Chris Connelly (musician)

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Chris Connelly
Chris Connelly.jpg
Connelly in 2008
Background information
Born (1964-11-10) 10 November 1964 (age 53)
Origin Edinburgh, Scotland
Genres
Occupation(s)
  • Musician
  • singer-songwriter
  • author
Instruments
  • Vocals
  • guitar
Associated acts
Website
  • chrisconnelly.com

Chris Connelly (born 11 November 1964) is a Scottish musician and author[3] who became famous for his industrial music work of the late 1980s and early 1990s, particularly his involvement with the Revolting Cocks and Ministry. He has since established himself as an alternative singer-songwriter.

Early years[edit]

Connelly was born in Bruntsfield, Scotland to Michael and Sadie (née King) Connelly near the city centre of Edinburgh. Connelly's father died in a swimming accident early in his life,[4] causing Chris to focus on artistic interests outside the home to help fill the void. Connelly's Scottish ancestry includes Irish descent through the Connellys and Murphys, who originally came from Ireland to Scotland. His mother’s side, the Kings and the McCullochs were from the Highlands and migrated to Glasgow in search of work.[5]

Music career[edit]

Connelly began his music career in 1980 with the formation of Finitribe.[6] Through subsequent years he fronted or was heavily involved with numerous notable industrial, dance, and new wave acts. In 2008, Connelly published a memoir of his early years in the music industry, Concrete, Bulletproof, Invisible, and Fried: My Life As A Revolting Cock (ISBN 0946719950). It describes his professional debut in Finitribe, meeting Al Jourgensen in London, his involvement with the Revolting Cocks, Ministry, PTP, Acid Horse, Killing Joke, and Pigface, and the development of his solo career.

In contrast to his industrial roots, Connelly explored various genres in his solo works. In 2013, he has started two projects more in the vein of industrial: Cocksure, with Jason C. Novak (Czar and Acumen Nation), and Bells into Machines, with Paul Barker (Ministry, Revolting Cocks, and Lard).

Personal life[edit]

Connelly manages Reckless Records, a record store in Wicker Park, Chicago.[7]

Band affiliations[edit]

Solo discography[edit]

  • Whiplash Boychild (1991)
  • Phenobarb Bambalam (1992)
  • Shipwreck (1994)
  • Songs for Swinging Junkies with William Tucker (1994)
  • The Ultimate Seaside Companion with The Bells (1997)
  • Blonde Exodus with The Bells (2001)
  • Largo with Bill Rieflin (2001)
  • Private Education (2002)
  • Initials C.C., a collection of rarities and Connelly's personal favorites (2002)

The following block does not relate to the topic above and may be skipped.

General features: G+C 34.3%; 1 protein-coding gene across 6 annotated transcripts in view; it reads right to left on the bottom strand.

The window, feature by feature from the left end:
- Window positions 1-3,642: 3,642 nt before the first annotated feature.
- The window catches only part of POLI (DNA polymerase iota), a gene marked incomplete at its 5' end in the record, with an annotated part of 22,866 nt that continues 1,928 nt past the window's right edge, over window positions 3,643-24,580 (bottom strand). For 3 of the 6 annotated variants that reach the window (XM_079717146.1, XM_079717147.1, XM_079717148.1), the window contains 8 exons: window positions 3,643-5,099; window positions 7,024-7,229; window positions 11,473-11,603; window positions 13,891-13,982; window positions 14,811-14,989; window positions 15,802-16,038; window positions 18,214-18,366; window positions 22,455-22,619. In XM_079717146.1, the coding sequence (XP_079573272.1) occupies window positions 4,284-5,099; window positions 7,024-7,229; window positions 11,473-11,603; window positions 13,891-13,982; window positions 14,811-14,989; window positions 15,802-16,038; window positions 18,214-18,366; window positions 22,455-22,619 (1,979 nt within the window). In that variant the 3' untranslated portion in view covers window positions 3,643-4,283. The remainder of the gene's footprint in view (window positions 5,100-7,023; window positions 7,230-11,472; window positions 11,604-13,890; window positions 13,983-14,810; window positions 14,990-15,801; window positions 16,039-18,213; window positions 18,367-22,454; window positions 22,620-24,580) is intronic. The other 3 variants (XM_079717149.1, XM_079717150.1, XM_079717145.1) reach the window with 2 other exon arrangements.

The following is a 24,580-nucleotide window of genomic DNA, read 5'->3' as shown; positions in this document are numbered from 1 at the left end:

• Night of Your Life (2004)
  • The Episodes (2007)
  • Forgiveness & Exile (2008)
  • Pentland Firth Howl (2009)
  • How This Ends (2010)
  • Artificial Madness (2011)[9]
  • Day of Knowledge (2012)
  • Decibels From Heart (2015)
  • Art + Gender (2017)
  • The Tide stripped Bare (2018)

Music compilation appearances[edit]

  • "Desperado" on 'Welcome to Our Nightmare: a Tribute to Alice Cooper' (1993)
  • "A Mutual Friend" on 'Whore: Various Artists Play Wire' (1996)
  • "Hard Hearted Alice" on Mutations – A Tribute To Alice Cooper (2002)
  • "What's Left But Solid Gold?" on ...It Just Is (2005)
  • "Don't Make Me Go" on Cash From Chaos – A Tribute to the Man in Black, Johnny Cash (2005)
  • "Looking for a River" on Whispers From the Offing (A Tribute to Kevin Coyne) (2007)

Bibliography[edit]

  • "Confessions of the Highest Bidder: Poems and Songwords, 1982-1996" (1999) KB Publishing
  • "Concrete, Bulletproof, Invisible and Fried" (2007) SAF Publishing[10]
  • "Ed Royal" (2010) Shipwrecked Industries

Spoken Word[edit]

References[edit]

  1. ^ Jeffries, David. "Chris Connelly". AllMusic. All Media Network. Retrieved 4 December 2017. 
  2. ^ Berlatsky, Noah. "The Allure of the Obsolete". Splice Today. Retrieved 22 October 2016. 
  3. ^ "Chris Connelly Interview". Art Interviews.com. Retrieved 2015-07-14. 
  4. ^ http://w.bconnelly.com/family/getperson.php?personID=I082&tree=tree1
  5. ^ "Feature article in Fall Issue #5". Celtic Family Magazine. October 2014. Archived from the original on 17 May 2014. Retrieved 9 October 2014. 
  6. ^ http://www.tapeworm.org.uk/ttw46.html
  7. ^ "Article in the Chicago Reader". Chris Connelly. 2 September 2006. Retrieved 2 January 2012. 
  8. ^ "SONS OF THE SILENT AGE: Interview With Chris Connelly - FEATURES". UR Chicago. 2013-01-04. Retrieved 2015-07-14. 
  9. ^ "Musician Chris Connelly relives the underground industrial rock of the 1980s". Wbez.org. 2012-03-05. Retrieved 2015-07-14. 
  10. ^ "Chris Connelly interview (03/2008)". Metal Storm. Retrieved 2015-07-14. 
  11. ^ https://midheaven.com/item/new-town-nocturnes-by-connelly-chris-michael-begg#.VwKh1ZwrIdU

External links[edit]